Dr. Martin Dedicoat is a consultant in infectious diseases at Queen Elizabeth Hospital Birmingham. We interviewed him as part of our #PassTheMic campaign. Here’s some of what he had to say.
Learning from each other during this time is vital. A repository of information to show responses that have worked and those that haven’t would be useful.
For example, in Medellin, Colombia, they’ve done something for people who come to hospital with symptoms of COVID, but are not ill enough to be admitted. They’ve given people a little oxygen meter (which is not expensive) and sent them home. Then if the meter reading drops to a certain level, it triggers a response from their local ambulance service and takes oxygen to those people’s houses.
Where I’m based in Birmingham, the second biggest city in England, we’ve been hit quite hard by coronavirus. My hospital has had more patients and more deaths than South Africa — that’s quite sobering, isn’t it? South Africa’s had about 1,000 deaths in total and Birmingham’s had more than that.
So every inch of the hospital became a COVID hospital. The striking thing was the sickness of the patients. We found that some patients looked quite well, but their lungs just weren’t working. The amount of oxygen we can usually deliver on the ward is about 24% to 28%, but we had to deliver up to 98% oxygen to keep patients stable.
A troubling rise in tuberculosis
One of my concerns is that “normal patients” haven’t started returning to the hospital yet, and I think there’s a bit of fear around that. We’ve got to work on dispelling that, because we can see people safely.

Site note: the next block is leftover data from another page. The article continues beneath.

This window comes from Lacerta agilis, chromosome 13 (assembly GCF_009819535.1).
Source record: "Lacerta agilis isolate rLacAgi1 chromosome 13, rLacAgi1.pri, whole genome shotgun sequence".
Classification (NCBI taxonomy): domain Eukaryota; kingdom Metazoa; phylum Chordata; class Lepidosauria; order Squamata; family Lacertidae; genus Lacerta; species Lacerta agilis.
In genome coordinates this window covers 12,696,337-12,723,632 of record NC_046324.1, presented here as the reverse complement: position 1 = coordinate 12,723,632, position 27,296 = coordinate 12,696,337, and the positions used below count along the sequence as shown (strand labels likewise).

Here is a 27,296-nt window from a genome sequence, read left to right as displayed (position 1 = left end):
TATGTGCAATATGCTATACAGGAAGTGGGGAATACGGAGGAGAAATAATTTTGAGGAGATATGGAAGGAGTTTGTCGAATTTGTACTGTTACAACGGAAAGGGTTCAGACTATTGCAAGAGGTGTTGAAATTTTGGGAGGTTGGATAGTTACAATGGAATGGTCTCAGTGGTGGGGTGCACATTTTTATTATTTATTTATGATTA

My pre-COVID area of interest is tuberculosis (TB), and I’m very worried about this. In the UK people who have got TB are going to be at home, coughing. They may have been told they’ve got COVID, and if they sought telephone advice they’ll just stay home, thinking they’ll be better in a few weeks. With TB, you wouldn’t get as ill as a COVID patient, so you wouldn’t really need to come to hospital, and that’s going to cause a lot of secondary spread. Probably, unfortunately, mostly among children, because they’re with their parents at home.
This is a big issue worldwide too. During this COVID period, it’s been calculated that it will mean 1.4 million excess deaths from tuberculosis, and the TB programme has been knocked back three to five years. That’s devastating because many countries have worked so incredibly hard on the World Health Organisation’s “Eradicate TB by 2050.”
I think that goal might be impossible now. So, again, working to restart these services and make sure that they are fully funded is going to be massively important.
However, people have worked well together in the UK to tackle COVID. They’ve challenged their preconceptions of what they could and couldn’t do. They found new ways of doing things.
Prior to COVID I worked with the charity Virtual Doctors, where I answer cases posted by medical officers in Zambia. During COVID the cases haven’t slowed down, so we’ve been able to continue to help. We’ve also been able to do a lot of work around COVID preparation.
So I hope that after COVID, we won’t go back into ourselves, but we’ll continue to talk to people in different places and share experiences. I think that’s a sign of hope.
These excerpts from the interview were edited for length and clarity.
Hear more from experts in our #PassTheMic campaign, where global health experts take over celebrities’ social media channels to share the data, facts, and science we need to know to end COVID-19. Follow us on Instagram, Facebook, and Twitter for more.